A BLOCK of flats has been completed five weeks early after developers made great strides during lockdown.

The Hawkridge Court development in Selsfield Drive, Brighton, is part of the city council’s commitment to provide 800 more homes to help tackle the city’s shortage of affordable housing.

This is part of the New Homes for Neighbourhoods scheme, a joint programme launched by the city’s Green and Labour groups which has seen 241 council homes built on empty or under-used council owned sites since 2015.

Twelve flats were completed in Buckley Close, Hangleton, this summer and next year work will start on 42 homes in Victoria Road, Portslade, as well as four properties in Frederick Street, near Brighton Station.

The latest site to be completed, Hawkridge Court, has been built on the site of a former housing office.

It features 30 homes, 14 one-bedroom and 16 two-bedroom flats, including two wheelchair accessible homes.

Councillor David Gibson, joint chairman of the housing committee, said: “Despite Covid-19, since agreeing our joint programme with Labour, we have achieved 135 additional council owned homes over 18 months.

“The flats look very attractive on the outside and I can’t wait to see inside and hear from the new tenants what difference the flats will make to their lives.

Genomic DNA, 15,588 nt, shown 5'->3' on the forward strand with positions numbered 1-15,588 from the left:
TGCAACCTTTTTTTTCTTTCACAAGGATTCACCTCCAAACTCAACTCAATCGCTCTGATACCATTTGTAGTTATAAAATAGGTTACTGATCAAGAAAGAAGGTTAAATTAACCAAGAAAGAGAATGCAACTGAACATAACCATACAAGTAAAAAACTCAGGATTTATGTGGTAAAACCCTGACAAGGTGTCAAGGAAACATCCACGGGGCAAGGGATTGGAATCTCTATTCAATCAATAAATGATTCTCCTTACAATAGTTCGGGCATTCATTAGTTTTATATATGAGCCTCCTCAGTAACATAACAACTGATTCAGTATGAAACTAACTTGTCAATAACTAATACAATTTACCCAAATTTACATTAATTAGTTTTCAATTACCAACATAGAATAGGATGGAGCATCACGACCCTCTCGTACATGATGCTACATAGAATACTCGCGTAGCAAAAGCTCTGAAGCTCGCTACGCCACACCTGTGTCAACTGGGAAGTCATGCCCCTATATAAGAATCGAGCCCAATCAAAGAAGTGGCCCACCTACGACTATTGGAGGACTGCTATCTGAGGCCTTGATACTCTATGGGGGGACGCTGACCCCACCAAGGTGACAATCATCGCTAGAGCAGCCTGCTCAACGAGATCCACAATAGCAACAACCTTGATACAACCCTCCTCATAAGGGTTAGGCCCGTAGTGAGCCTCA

“We have more than 8,000 people on the housing waiting list and these new homes mean we can house 30 more households in need of a secure stable home.”

Morgan Sindall Construction were responsible for the project, with southern home counties area director Guy Hannell saying he was “delighted to be handing over this important scheme for the city”.

He said: “Despite working under challenging conditions, the whole project team has done a fantastic job and has worked strategically to plan ahead and ensure minimal disruption to the project – enabling the completed development to be handed over five weeks ahead of schedule.”

All 30 homes are constructed to high energy and water efficiency standards including solar panels on the roof and a sustainable urban drainage system, the council said.

When they move in, residents will have access to bike storage as well as a small garden which has been fitted with flower beds and space for wildflower planting.